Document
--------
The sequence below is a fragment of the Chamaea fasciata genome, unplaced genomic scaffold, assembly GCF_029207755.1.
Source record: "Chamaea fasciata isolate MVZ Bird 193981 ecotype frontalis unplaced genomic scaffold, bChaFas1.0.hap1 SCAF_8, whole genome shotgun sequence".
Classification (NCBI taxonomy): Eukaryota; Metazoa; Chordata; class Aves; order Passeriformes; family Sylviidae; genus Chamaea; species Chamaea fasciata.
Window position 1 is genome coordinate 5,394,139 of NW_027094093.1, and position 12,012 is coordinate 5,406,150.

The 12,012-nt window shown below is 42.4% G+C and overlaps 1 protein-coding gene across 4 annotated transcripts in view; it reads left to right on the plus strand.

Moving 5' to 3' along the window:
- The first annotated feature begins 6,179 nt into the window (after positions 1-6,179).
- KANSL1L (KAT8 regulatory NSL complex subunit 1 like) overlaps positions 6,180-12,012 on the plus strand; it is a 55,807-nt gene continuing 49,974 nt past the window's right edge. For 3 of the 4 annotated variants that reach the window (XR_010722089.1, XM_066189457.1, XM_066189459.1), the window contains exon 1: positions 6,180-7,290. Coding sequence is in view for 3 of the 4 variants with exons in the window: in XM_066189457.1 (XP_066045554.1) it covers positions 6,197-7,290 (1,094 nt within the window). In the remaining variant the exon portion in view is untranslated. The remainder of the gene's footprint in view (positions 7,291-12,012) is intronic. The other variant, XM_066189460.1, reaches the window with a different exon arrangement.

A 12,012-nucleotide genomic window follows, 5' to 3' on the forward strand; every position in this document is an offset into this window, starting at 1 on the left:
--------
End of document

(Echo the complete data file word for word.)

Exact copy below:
The sequence below is a fragment of the Chamaea fasciata genome, unplaced genomic scaffold, assembly GCF_029207755.1.
Source record: "Chamaea fasciata isolate MVZ Bird 193981 ecotype frontalis unplaced genomic scaffold, bChaFas1.0.hap1 SCAF_8, whole genome shotgun sequence".
Classification (NCBI taxonomy): Eukaryota; Metazoa; Chordata; class Aves; order Passeriformes; family Sylviidae; genus Chamaea; species Chamaea fasciata.
Window position 1 is genome coordinate 5,394,139 of NW_027094093.1, and position 12,012 is coordinate 5,406,150.

The 12,012-nt window shown below is 42.4% G+C and overlaps 1 protein-coding gene across 4 annotated transcripts in view; it reads left to right on the plus strand.

Moving 5' to 3' along the window:
- The first annotated feature begins 6,179 nt into the window (after positions 1-6,179).
- KANSL1L (KAT8 regulatory NSL complex subunit 1 like) overlaps positions 6,180-12,012 on the plus strand; it is a 55,807-nt gene continuing 49,974 nt past the window's right edge. For 3 of the 4 annotated variants that reach the window (XR_010722089.1, XM_066189457.1, XM_066189459.1), the window contains exon 1: positions 6,180-7,290. Coding sequence is in view for 3 of the 4 variants with exons in the window: in XM_066189457.1 (XP_066045554.1) it covers positions 6,197-7,290 (1,094 nt within the window). In the remaining variant the exon portion in view is untranslated. The remainder of the gene's footprint in view (positions 7,291-12,012) is intronic. The other variant, XM_066189460.1, reaches the window with a different exon arrangement.

A 12,012-nucleotide genomic window follows, 5' to 3' on the forward strand; every position in this document is an offset into this window, starting at 1 on the left: